• The oxide semiconductor film 393 is formed by a sputtering method. As the oxide semiconductor film 393, the following can be used: an In—Ga—Zn—O-based oxide semiconductor film, an In—Sn—Zn—O-based oxide semiconductor film, an In—Al—Zn—O-based oxide semiconductor film, a Sn—Ga—Zn—O-based oxide semiconductor film, an Al—Ga—Zn—O-based oxide semiconductor film, a Sn—Al—Zn—O-based oxide semiconductor film, an In—Sn—O-based oxide semiconductor film, an In—Zn—O-based oxide semiconductor film, a Sn—Zn—O-based oxide semiconductor film, an Al—Zn—O-based oxide semiconductor film, an In—O-based oxide semiconductor film, a Sn—O-based oxide semiconductor film, or a Zn—O-based oxide semiconductor film. In this embodiment, the oxide semiconductor film 393 is formed by a sputtering method using an In—Ga—Zn—O-based oxide semiconductor target for film formation. The oxide semiconductor film 393 can be formed by a sputtering method in a rare gas (typically, argon) atmosphere, an oxygen atmosphere, or a mixed atmosphere of a rare gas (typically, argon) and oxygen. In the case of using a sputtering method, the oxide semiconductor film may be formed using a target containing SiU2 at greater than or equal to 2 wt % and less than or equal to 10 wt %.
  • As a target for forming the oxide semiconductor film 393 by a sputtering method, a metal oxide target containing zinc oxide as a main component can be used. As another example of the metal oxide target, an oxide semiconductor target for film formation containing In, Ga, and Zn (the composition ratio of In2O3:Ga2O3:ZnO=1:1:1 (molar ratio)) or the like can be used. As the oxide semiconductor target for film formation containing In, Ga, and Zn, a target having a composition ratio of In2O3:Ga2O3:ZnO=1:1:2 (molar ratio) or a target having a composition ratio of In2O3:Ga2O3:ZnO=1:1:4 (molar ratio) can also be used. In addition, the filling factor of the oxide semiconductor target for film formation is greater than or equal to 90% and less than or equal to 100%, preferably greater than or equal to 95% and less than or equal to 99.9%. An oxide semiconductor film which is formed using an oxide semiconductor target for film formation, which has a high filling factor, is dense.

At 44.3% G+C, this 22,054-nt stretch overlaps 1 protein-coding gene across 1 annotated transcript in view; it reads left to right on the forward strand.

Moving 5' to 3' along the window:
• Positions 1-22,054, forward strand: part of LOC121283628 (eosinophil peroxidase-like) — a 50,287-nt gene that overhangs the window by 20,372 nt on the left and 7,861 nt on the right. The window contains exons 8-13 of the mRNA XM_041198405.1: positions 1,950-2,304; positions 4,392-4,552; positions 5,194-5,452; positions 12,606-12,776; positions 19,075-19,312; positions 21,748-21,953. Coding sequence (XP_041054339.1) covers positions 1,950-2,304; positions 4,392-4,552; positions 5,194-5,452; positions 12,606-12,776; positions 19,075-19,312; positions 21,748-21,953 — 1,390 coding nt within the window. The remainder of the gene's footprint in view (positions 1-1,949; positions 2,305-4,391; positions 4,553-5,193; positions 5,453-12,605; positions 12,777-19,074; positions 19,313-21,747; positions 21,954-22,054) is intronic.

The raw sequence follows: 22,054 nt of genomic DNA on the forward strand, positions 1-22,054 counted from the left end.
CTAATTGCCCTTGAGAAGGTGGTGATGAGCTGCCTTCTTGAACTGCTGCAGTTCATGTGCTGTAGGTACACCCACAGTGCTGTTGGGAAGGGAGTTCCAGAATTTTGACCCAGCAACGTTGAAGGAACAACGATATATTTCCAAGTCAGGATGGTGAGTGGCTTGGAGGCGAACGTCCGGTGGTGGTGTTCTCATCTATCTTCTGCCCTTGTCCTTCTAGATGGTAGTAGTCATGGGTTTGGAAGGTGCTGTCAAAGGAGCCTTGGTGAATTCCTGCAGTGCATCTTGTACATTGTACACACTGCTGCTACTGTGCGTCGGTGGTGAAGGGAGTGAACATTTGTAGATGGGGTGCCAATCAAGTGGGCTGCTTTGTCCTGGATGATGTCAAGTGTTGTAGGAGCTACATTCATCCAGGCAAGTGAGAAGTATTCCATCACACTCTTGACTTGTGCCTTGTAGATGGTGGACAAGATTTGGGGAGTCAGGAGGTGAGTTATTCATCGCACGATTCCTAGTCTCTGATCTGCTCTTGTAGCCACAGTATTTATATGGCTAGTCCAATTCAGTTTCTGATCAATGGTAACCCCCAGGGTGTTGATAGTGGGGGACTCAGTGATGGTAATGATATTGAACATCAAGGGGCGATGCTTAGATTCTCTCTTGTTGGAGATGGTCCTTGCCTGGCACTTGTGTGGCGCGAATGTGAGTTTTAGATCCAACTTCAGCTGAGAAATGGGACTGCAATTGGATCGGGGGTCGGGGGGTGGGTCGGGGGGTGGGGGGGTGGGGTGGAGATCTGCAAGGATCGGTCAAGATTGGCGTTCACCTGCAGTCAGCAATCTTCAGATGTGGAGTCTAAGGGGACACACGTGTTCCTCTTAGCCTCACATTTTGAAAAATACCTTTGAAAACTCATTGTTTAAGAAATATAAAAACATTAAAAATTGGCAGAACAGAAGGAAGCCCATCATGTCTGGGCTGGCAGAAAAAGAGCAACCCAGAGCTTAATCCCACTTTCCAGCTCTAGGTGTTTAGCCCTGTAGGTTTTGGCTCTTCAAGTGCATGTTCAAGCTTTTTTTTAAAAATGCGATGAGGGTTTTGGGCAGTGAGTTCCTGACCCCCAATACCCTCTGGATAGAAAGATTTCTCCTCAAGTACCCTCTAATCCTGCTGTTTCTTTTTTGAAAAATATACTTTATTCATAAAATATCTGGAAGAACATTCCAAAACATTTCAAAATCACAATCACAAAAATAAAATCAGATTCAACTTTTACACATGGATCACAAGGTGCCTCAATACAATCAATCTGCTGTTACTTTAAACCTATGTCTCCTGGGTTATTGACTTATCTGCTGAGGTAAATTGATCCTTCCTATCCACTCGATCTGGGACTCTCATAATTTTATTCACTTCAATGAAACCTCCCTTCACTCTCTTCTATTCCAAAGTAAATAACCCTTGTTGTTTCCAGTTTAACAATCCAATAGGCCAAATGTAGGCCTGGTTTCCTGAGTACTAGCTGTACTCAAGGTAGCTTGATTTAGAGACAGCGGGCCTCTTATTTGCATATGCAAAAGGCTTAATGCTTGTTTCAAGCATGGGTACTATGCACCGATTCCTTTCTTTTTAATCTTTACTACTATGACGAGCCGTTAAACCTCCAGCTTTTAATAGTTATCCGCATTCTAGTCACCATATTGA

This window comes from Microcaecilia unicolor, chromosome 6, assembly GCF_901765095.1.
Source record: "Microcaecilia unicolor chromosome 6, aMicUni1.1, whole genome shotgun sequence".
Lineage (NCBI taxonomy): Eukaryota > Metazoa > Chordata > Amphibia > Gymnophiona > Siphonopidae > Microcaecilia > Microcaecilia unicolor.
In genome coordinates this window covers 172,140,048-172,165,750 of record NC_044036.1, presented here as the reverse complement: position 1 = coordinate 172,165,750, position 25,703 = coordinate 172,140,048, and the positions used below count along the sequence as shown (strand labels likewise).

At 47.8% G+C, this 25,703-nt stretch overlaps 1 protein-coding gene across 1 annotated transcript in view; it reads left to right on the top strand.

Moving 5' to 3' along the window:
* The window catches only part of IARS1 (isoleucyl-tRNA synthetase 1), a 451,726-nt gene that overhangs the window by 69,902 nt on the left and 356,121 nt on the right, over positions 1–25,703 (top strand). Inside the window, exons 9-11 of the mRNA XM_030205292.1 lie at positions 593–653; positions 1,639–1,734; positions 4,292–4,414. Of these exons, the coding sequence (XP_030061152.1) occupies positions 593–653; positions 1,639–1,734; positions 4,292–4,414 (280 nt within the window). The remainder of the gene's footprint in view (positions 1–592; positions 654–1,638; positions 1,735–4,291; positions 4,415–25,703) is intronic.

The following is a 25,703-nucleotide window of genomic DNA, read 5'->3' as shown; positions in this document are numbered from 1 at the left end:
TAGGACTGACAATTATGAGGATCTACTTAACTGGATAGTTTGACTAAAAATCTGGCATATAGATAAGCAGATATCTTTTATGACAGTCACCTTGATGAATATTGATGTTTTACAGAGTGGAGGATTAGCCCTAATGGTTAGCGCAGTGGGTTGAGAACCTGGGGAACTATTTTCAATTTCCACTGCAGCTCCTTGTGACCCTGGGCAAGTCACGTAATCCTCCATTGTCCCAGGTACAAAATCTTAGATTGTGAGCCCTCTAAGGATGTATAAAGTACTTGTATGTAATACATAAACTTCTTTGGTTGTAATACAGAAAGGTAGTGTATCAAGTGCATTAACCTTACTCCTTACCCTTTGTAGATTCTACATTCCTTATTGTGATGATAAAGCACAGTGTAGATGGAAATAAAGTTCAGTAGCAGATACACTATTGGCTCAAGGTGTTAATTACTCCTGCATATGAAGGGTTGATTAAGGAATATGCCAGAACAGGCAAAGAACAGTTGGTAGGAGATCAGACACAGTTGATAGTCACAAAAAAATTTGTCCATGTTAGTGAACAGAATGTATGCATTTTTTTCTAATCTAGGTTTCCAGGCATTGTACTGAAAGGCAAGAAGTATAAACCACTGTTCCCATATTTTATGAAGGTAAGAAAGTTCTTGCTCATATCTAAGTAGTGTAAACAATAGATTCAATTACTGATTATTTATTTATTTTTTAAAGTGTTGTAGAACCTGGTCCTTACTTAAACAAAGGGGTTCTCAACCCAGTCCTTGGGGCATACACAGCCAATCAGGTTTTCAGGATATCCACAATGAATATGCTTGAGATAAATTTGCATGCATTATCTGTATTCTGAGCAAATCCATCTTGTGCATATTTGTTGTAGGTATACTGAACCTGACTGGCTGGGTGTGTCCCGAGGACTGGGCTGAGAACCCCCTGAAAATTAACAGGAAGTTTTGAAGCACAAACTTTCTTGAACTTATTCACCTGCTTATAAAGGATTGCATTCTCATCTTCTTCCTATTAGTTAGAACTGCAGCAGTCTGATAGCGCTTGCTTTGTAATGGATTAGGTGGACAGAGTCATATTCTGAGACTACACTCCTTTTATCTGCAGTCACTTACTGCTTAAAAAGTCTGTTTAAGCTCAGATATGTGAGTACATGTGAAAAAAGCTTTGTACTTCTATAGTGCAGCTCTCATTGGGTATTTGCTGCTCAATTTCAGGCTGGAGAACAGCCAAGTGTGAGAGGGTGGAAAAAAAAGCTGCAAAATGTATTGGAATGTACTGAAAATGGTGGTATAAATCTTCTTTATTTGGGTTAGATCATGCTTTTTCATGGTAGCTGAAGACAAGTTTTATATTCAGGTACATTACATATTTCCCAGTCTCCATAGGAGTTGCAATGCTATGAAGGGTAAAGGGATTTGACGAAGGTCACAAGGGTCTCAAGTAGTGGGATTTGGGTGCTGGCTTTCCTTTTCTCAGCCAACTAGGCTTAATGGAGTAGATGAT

• The oxide semiconductor film 393 is formed over the substrate 394 in such a manner that the substrate is held in a treatment chamber maintained at reduced pressure and is heated to room temperature or a temperature lower than 400° C., then a sputtering gas from which hydrogen and moisture have been removed is introduced into the treatment chamber while moisture remaining therein is removed, and metal oxide is used as a target. In order to remove moisture remaining in the treatment chamber, an entrapment vacuum pump is preferably used. For example, a cryopump, an ion pump, or a titanium sublimation pump is preferably used. Further, an evacuation unit may be a turbo pump provided with a cold trap. From the treatment chamber which is evacuated with a cryopump, a hydrogen atom, a compound containing a hydrogen atom such as water (H2O) (preferably also a compound containing a carbon atom), and the like are removed, whereby the concentration of impurities in the oxide semiconductor film formed in the treatment chamber can be reduced. Sputtering film formation is performed while moisture remaining in the treatment chamber is removed using a cryopump, whereby the substrate temperature in forming the oxide semiconductor film 393 can be in the range of room temperature to a temperature lower than 400° C.
  • As an example of the deposition condition, the following conditions are employed: the distance between the substrate and the target is 100 mm, the pressure is 0.6 Pa, the direct-current (DC) power is 0.5 kW, and the atmosphere is an oxygen atmosphere (the proportion of oxygen flow: 100%). Note that a pulsed direct-current (DC) power source is preferably used, in which case powder substances (also referred to as particles or dust) that are generated in deposition can be reduced and the thickness can be uniform. The oxide semiconductor film preferably has a thickness greater than or equal to 5 nm and less than or equal to 30 nm. Note that the appropriate thickness differs depending on the oxide semiconductor material, and the thickness may be set as appropriate depending on the material.
  • Examples of a sputtering method include an RF sputtering method in which a high-frequency power source is used for a sputtering power source, a DC sputtering method in which a direct-current power source is used, and a pulsed DC sputtering method in which a bias is applied in a pulsed manner. An RF sputtering method is mainly used in the case where an insulating film is formed, and a DC sputtering method is mainly used in the case where a metal film is formed.
  • In addition, there is also a multi-source sputtering apparatus in which a plurality of targets of different materials can be set. With the multi-source sputtering apparatus, films of different materials can be formed to be stacked in the same chamber, or a film of plural kinds of materials can be formed by electric discharge at the same time in the same chamber.